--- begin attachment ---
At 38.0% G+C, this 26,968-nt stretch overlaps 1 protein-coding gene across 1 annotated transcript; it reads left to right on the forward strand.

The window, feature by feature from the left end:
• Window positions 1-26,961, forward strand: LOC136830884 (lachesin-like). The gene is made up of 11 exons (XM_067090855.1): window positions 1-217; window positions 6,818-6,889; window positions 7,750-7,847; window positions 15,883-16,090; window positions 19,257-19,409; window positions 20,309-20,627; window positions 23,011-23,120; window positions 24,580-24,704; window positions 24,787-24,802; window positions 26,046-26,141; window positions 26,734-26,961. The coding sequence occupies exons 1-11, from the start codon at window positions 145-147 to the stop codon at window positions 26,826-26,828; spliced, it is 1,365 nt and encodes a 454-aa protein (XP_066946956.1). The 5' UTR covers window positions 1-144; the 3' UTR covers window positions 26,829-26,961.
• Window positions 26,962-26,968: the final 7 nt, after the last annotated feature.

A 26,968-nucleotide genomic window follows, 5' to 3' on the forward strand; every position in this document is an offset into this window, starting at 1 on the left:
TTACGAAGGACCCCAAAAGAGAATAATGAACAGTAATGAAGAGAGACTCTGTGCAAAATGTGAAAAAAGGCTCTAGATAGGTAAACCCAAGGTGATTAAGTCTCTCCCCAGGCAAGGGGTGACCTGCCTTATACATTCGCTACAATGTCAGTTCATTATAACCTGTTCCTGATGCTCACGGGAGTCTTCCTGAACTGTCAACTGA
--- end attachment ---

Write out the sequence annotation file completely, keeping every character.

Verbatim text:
At 38.0% G+C, this 26,968-nt stretch overlaps 1 protein-coding gene across 1 annotated transcript; it reads left to right on the forward strand.

The window, feature by feature from the left end:
• Window positions 1-26,961, forward strand: LOC136830884 (lachesin-like). The gene is made up of 11 exons (XM_067090855.1): window positions 1-217; window positions 6,818-6,889; window positions 7,750-7,847; window positions 15,883-16,090; window positions 19,257-19,409; window positions 20,309-20,627; window positions 23,011-23,120; window positions 24,580-24,704; window positions 24,787-24,802; window positions 26,046-26,141; window positions 26,734-26,961. The coding sequence occupies exons 1-11, from the start codon at window positions 145-147 to the stop codon at window positions 26,826-26,828; spliced, it is 1,365 nt and encodes a 454-aa protein (XP_066946956.1). The 5' UTR covers window positions 1-144; the 3' UTR covers window positions 26,829-26,961.
• Window positions 26,962-26,968: the final 7 nt, after the last annotated feature.

A 26,968-nucleotide genomic window follows, 5' to 3' on the forward strand; every position in this document is an offset into this window, starting at 1 on the left:
TTACGAAGGACCCCAAAAGAGAATAATGAACAGTAATGAAGAGAGACTCTGTGCAAAATGTGAAAAAAGGCTCTAGATAGGTAAACCCAAGGTGATTAAGTCTCTCCCCAGGCAAGGGGTGACCTGCCTTATACATTCGCTACAATGTCAGTTCATTATAACCTGTTCCTGATGCTCACGGGAGTCTTCCTGAACTGTCAACTGA